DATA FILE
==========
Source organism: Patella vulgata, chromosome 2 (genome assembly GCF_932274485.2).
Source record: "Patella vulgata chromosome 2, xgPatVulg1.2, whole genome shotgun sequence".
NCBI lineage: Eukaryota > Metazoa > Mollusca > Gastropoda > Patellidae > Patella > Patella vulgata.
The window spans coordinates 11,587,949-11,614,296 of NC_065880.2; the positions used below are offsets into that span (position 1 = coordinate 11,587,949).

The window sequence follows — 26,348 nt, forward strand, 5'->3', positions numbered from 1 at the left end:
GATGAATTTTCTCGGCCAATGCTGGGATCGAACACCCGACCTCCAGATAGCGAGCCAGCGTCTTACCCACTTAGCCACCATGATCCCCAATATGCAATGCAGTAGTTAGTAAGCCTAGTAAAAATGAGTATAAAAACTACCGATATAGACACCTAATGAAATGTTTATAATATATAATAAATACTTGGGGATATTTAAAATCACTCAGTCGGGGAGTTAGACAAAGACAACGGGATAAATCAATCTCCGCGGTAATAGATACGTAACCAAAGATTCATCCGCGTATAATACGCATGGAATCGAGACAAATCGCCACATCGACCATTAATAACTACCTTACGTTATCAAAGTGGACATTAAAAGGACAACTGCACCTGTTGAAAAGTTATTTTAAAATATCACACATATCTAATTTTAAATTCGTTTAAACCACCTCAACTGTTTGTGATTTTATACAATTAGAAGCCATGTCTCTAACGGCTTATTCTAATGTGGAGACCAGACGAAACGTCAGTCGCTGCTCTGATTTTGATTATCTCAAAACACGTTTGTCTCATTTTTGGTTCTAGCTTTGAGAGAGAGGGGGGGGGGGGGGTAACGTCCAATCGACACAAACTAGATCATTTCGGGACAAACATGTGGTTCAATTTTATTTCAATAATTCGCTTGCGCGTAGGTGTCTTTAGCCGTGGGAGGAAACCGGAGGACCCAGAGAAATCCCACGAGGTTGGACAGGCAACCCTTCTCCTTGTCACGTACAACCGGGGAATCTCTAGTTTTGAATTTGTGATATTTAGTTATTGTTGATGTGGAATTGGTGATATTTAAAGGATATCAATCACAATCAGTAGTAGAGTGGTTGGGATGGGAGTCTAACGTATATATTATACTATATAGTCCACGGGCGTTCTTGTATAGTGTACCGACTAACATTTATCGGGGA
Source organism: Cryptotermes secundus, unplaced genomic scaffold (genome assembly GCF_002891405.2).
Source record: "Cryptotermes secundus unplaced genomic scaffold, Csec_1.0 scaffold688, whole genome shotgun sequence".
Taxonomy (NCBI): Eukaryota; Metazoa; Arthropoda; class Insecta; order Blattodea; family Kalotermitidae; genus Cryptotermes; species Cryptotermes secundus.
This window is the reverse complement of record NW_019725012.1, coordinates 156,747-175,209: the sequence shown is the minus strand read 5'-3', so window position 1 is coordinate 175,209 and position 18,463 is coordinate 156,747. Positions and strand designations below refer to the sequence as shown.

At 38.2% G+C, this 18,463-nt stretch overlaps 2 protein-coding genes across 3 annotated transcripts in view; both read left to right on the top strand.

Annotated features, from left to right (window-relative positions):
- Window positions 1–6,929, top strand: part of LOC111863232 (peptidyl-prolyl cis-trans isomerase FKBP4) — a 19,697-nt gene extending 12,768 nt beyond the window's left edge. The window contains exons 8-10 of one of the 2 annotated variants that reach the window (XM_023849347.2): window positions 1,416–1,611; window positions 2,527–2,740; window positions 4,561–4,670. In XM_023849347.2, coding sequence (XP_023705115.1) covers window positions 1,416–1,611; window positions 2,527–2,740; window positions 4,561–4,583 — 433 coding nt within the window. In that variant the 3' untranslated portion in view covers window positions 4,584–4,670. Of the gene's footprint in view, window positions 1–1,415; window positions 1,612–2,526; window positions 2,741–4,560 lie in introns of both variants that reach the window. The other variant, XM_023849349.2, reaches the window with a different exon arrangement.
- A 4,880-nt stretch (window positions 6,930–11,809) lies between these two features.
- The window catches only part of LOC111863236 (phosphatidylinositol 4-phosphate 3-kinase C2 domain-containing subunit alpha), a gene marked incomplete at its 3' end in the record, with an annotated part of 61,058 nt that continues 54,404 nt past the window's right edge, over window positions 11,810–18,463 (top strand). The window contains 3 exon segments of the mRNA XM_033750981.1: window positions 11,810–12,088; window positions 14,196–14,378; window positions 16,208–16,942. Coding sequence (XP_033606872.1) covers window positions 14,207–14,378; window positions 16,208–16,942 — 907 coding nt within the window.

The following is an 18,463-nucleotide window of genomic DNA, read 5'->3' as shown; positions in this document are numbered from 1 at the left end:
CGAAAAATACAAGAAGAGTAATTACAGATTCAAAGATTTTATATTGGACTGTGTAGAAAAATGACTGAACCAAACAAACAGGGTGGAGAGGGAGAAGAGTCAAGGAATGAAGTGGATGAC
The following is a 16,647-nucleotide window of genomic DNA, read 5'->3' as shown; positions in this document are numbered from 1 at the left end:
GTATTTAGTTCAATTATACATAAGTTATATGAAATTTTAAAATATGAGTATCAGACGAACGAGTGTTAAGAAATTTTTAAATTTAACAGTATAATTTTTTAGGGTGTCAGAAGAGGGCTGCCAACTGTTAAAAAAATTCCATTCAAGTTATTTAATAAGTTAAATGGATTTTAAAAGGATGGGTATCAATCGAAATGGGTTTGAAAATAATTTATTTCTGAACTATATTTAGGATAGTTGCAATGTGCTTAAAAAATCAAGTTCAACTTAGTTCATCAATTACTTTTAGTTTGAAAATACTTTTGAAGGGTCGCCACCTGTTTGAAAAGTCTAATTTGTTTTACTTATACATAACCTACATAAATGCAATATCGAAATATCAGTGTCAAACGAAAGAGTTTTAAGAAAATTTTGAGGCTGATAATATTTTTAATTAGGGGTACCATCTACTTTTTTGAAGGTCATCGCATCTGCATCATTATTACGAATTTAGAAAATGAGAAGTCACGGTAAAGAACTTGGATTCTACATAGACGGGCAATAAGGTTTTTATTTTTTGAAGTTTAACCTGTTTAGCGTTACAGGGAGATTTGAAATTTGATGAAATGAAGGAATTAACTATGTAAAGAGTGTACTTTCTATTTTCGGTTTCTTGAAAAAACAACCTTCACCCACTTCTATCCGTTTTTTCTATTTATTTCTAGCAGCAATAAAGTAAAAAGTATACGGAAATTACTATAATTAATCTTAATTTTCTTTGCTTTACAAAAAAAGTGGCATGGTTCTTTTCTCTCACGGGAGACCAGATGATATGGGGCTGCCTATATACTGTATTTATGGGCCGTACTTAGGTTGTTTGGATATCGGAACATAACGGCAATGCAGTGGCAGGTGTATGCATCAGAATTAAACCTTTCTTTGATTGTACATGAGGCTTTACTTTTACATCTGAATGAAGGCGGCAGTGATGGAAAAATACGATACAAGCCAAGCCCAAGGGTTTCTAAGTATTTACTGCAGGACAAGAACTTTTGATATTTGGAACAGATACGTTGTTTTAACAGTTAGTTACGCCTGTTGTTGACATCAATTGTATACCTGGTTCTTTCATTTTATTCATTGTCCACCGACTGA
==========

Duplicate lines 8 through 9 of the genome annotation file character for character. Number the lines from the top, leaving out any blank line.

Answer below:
Source record: "Cryptotermes secundus unplaced genomic scaffold, Csec_1.0 scaffold688, whole genome shotgun sequence".
Taxonomy (NCBI): Eukaryota; Metazoa; Arthropoda; class Insecta; order Blattodea; family Kalotermitidae; genus Cryptotermes; species Cryptotermes secundus.